After you've taken the New Rider Clinic and passed the track test, you'll receive your racing license. "So," said one novice racer when he got his laminated card, "I just show this to the cops, right?" No, sorry! Although people laughed at the joke, WMRRA emphatically "distances" itself from the idea of racing on public roads. In fact, members can be drummed out of the club for actions detrimental to the sport, such as speeding or reckless riding on a bike that displays racing numbers. The WMRRA license does, however, entitle you to sign up for a race organized by WMRRA or another club. (Most clubs recognize others' racing licenses.) When raceday arrives, you'll get up way too early - assuming you were able to sleep - and head for the track, where you'll unload your bike and other gear. Then you stand in line at the registration table, unless you were smart enough to sign up in advance. You banter with other racers (or listen quietly, if you're feeling kind of nervous) as you wait to sign up and pay your entry fees. Then you submit your bike and gear for a quick technical inspection. Stickers on your bike and helmet show that the machine and gear have passed; you won't be allowed on the track without them. After the riders' meeting, where race officials deliver any breaking news about the coming raceday, you return to your pit to get ready for your assigned practice sessions. Now you get a chance to familiarize yourself with the track and make sure the bike is ready for action. You know this is just practice, so you're not very apprehensive - just excited, wide-awake as you suit up, start the bike, and motor slowly for the track entrance. Does this sound good so far? You can write the rest of the story yourself: visit WMRRA's web page and follow the "Getting Started" link.

Suppose you just want to be a spectator? What will you see? WMRRA races various classes - everything from 125 cc Hondas whose little motors buzz like aluminum hornets, up to thundering Ducatis and screaming Suzukis with engines of 900 cc and more. Riders haul in their bikes from all over the state, and from points beyond in Oregon, Idaho, and British Columbia. The pits are open, and you can see the racers and their machines "up close and personal," much more so than you ever could on ESPN or Speedvision. WMRRA's home track, Seattle International Raceway (really in Kent, a few miles southeast of Seattle), is set on hilly land that offers many good vantage points. Spectators who'd rather avoid the hiking can get seats in the grandstands, which afford views not just of the main straight but also of the track's last, big sweeper and the notorious Bus Stop, where many a race has been won or lost.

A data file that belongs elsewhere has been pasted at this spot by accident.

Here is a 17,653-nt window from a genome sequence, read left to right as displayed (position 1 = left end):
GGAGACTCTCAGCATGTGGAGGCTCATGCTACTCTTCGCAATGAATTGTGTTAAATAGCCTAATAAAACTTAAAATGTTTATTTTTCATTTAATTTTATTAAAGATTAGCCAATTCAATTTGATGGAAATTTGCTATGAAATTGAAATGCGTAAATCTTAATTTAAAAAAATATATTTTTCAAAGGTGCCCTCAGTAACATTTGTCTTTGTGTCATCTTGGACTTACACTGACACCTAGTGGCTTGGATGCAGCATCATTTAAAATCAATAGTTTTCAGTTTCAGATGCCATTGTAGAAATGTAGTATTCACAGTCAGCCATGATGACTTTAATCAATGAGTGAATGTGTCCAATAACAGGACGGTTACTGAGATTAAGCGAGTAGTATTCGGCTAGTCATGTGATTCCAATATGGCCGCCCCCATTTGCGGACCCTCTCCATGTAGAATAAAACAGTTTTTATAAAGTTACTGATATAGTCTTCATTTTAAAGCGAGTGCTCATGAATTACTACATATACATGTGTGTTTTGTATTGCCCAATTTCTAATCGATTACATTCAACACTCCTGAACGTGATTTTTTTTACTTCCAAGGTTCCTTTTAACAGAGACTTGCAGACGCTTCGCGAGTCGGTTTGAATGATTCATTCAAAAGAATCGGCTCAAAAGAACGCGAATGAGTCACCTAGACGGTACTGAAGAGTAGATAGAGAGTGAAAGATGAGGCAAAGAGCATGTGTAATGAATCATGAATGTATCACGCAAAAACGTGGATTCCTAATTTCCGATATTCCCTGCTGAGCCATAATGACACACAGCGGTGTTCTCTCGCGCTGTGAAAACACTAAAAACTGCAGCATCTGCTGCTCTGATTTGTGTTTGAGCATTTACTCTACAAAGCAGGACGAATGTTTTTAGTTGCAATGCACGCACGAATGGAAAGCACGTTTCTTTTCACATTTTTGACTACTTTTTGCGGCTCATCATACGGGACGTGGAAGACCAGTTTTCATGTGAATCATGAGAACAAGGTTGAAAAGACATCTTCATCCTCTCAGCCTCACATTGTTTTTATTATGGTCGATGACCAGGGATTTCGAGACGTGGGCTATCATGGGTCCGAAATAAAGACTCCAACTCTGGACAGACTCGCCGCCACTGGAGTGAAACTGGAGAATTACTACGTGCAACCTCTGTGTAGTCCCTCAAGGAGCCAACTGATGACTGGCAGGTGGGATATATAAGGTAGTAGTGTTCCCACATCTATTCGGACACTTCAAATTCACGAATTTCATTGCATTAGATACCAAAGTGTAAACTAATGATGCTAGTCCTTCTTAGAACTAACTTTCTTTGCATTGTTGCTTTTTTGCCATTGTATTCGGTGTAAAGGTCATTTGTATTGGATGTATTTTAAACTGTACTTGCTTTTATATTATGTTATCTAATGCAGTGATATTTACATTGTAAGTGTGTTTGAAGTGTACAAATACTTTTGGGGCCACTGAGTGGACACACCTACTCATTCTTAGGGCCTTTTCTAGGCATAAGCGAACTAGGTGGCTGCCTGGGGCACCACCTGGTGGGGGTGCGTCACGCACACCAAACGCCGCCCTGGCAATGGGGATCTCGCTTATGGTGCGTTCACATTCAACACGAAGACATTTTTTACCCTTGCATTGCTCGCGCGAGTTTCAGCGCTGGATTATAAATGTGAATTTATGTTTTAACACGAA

If you want to be more than a spectator, but not race, there are many volunteer positions open within the organization for both on- and off-track support.

Most on-track volunteer positions are for corner work. The corner workers stand at strategic points around the track. Their main job is to work the flags, signaling the racers of any hazardous conditions ahead. They also notify the corner captain of crashes or other incidents, or of hazards such as oil or debris on the track. In return they get a free lunch, plus the undying gratitude of the racers whose fun they make possible.

Off the track there are plenty of ways to volunteer within the organization. Many positions are available in marketing and general administrative support.

For more information and a schedule of upcoming races visit the WMRRA website at www.wmrra.com .

Tom Mehren & Bill Nolan/Spring 00